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Paralomis seagrantii has its eight walking legs and claws entirely covered in long fur-like setae
SOUTHAMPTON, U.K. -- Researchers from the National Oceanography Centre, Southampton, have drawn together 200 years' worth of oceanographic knowledge to investigate the distribution of a notorious deep-sea giant – the king crab. The results, published this week in the Journal of Biogeography, reveal temperature as a driving force behind the speciation and radiation of a major seafloor predator; globally, and over tens of millions of years of Earth's history.
In deep seas all over the world, around 100 species of king crabs live largely undiscovered. The fraction that we have found includes some weird and wonderful examples - Paralomis seagrantii has its eight walking legs and claws entirely covered in long fur-like setae; while related group Lithodes megacanthus grows to lengths of 1.5 metres, and has 15-20-cm long defensive spines covering its body. At temperatures of around 1- 4ºC, these crabs thrive in some of the colder waters on Earth; living and growing very slowly, probably to very old ages. Only in the cooler water towards the poles are king crabs found near the water surface – though temperatures found around some parts of the Antarctic (below 1ºC) are too extreme for their survival.
A paper, published 15 years ago in Nature is thought to show that king crabs evolved from shell-bound hermit crabs - similar to the familiar shoreline animals. Soft-bodied, but shell-free intermediate forms are found only in the shallow waters off Japan, Alaska, and Western Canada.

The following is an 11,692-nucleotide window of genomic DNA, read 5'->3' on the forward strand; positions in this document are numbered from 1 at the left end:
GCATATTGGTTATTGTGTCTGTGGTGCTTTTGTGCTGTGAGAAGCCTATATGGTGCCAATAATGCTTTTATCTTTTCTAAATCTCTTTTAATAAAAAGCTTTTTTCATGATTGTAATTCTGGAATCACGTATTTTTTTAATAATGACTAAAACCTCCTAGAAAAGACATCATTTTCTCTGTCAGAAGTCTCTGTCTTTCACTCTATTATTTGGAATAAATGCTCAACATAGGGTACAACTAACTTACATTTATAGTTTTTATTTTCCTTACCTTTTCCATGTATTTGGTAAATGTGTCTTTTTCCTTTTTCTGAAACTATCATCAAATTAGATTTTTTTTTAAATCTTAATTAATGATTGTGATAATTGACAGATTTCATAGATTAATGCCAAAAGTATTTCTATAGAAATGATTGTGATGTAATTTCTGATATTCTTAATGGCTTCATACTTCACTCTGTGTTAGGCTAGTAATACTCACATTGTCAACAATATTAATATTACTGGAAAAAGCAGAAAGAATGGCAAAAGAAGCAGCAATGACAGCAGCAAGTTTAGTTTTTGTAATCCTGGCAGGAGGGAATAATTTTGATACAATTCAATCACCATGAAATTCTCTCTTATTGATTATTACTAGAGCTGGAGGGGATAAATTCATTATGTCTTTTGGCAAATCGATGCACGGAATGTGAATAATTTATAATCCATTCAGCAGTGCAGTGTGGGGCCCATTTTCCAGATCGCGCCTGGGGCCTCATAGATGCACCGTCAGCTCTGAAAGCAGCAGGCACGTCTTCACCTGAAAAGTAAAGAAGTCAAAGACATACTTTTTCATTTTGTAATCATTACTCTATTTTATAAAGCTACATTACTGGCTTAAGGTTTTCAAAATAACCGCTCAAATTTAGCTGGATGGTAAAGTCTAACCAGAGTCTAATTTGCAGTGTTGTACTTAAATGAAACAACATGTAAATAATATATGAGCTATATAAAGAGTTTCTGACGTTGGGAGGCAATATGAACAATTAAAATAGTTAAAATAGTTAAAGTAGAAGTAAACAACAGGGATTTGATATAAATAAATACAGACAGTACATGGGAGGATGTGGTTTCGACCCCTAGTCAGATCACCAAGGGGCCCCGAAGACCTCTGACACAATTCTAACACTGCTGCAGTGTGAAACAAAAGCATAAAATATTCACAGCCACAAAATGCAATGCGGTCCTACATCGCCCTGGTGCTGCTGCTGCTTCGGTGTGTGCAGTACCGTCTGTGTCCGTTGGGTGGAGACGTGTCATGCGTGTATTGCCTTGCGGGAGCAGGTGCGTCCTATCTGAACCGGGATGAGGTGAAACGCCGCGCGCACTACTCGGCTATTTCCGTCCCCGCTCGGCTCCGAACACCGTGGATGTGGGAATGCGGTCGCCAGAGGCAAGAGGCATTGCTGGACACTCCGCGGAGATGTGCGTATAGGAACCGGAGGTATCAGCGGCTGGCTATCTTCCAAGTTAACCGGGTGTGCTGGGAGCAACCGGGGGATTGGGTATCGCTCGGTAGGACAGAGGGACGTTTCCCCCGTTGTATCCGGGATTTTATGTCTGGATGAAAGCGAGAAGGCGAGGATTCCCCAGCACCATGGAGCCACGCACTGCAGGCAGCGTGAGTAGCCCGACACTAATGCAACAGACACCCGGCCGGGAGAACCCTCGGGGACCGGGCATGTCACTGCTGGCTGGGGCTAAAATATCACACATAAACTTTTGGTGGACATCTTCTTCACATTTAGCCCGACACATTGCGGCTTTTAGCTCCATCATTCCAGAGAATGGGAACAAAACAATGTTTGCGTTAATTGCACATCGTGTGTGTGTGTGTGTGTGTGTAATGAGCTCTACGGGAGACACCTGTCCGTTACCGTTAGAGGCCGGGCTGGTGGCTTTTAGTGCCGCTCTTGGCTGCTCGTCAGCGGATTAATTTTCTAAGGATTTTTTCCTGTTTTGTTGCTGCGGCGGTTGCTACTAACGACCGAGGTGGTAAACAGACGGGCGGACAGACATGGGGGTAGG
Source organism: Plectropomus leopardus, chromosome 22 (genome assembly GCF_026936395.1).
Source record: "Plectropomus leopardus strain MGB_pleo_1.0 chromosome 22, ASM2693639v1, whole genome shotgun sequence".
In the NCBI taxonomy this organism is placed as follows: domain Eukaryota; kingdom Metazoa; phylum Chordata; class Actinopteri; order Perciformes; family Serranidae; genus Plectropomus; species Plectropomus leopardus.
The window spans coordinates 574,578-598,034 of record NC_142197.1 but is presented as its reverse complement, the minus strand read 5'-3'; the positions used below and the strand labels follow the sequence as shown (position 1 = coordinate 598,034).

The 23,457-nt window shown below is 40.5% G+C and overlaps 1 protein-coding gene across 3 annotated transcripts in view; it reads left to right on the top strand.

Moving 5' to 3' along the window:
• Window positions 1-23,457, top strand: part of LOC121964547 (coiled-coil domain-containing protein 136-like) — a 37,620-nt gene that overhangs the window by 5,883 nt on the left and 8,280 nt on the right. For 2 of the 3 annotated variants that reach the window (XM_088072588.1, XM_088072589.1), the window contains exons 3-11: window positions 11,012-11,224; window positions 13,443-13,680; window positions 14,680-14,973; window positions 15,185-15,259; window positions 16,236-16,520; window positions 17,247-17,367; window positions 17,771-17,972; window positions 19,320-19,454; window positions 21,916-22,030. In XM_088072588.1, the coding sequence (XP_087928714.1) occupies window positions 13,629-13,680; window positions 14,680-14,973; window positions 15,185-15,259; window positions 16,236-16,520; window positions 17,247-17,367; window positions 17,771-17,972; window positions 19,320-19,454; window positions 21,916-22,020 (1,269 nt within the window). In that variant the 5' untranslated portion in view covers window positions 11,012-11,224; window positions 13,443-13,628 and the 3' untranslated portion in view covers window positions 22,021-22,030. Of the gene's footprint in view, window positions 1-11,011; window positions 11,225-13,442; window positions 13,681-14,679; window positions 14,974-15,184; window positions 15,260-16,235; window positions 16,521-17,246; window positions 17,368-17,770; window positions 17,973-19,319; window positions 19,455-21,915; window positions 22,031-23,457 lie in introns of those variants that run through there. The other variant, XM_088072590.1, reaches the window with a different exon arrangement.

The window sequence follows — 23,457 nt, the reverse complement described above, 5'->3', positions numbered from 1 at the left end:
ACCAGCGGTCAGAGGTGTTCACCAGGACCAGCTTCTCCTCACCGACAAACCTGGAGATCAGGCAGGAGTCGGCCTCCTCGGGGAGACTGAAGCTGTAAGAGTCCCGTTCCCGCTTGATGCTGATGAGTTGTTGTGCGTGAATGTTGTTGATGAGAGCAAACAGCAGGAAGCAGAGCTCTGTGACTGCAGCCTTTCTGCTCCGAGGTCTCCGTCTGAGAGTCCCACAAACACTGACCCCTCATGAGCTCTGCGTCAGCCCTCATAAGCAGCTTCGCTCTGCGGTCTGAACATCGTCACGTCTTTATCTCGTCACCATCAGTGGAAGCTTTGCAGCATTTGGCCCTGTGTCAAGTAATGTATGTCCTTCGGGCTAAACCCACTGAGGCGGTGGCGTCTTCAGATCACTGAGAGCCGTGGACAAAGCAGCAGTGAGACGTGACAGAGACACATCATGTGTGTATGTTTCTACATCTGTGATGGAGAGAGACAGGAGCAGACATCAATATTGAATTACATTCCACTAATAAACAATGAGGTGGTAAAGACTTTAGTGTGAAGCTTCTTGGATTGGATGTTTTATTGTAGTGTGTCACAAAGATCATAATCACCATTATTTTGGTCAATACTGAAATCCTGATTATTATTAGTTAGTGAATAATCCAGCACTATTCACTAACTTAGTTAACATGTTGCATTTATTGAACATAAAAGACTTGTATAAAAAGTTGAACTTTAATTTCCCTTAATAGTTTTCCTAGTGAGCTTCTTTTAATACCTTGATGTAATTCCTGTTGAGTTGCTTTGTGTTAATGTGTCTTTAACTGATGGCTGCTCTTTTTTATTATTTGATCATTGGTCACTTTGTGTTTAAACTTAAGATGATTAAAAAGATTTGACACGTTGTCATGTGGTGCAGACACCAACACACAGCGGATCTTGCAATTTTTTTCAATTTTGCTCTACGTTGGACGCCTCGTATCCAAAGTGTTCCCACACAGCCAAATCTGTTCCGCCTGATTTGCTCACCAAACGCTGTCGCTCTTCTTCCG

By looking at 200 years' worth of records from scientific cruises and museum collections, Sally Hall and Sven Thatje from the University of Southampton's School of Ocean and Earth Science at the National Oceanography Centre discovered that the soft-bodied forms can live at temperatures about ten degrees higher than the hard-bodied forms, but that both groups can only reproduce when temperature is between 1ºC up to 13-15ºC.
"It seems that most shallow-water representatives of this family are trapped in the coastal regions of the North Pacific because the higher sea surface temperatures further south prevent them from reproducing successfully and spreading," said Dr Thatje.
In order to leave this geographic bottleneck and spread around the world, the shallow water ancestors of current deep-sea groups had to go deep and adapt to the challenges of life in the deep sea. The process of adaptation to constant low temperatures (1-4ºC) prevailing in the deep sea seems to have narrowed the temperature tolerance range of the crabs where they have emerged to the surface waters in the Southern Hemisphere. With differences of only a couple of degrees in temperature affecting the distribution of the king crab, it is difficult to predict the consequences of range expansion in the warming waters around the Antarctic Peninsular region.
King crabs are of great commercial value, and fisheries are established in high latitude regions of both hemispheres. "Understanding their evolutionary history and ecology is key to supporting sustainable fisheries of these creatures," said research student Sally Hall: "Recent range extensions of king crabs into Antarctica, as well as that of the red king crab Paralithodes camtchaticus in the Barents Sea and along the coast off Norway emphasise the responsiveness of this group to rapid climate change."
This study elucidates temperature as a driving force behind the speciation and radiation of a major seafloor predator globally and over tens of millions of years of Earth's history.
The study has been supported by the National Environment Research Council (UK) through a PhD studentship to Sally Hall, and a Research Grant from the Royal Society awarded to Sven Thatje.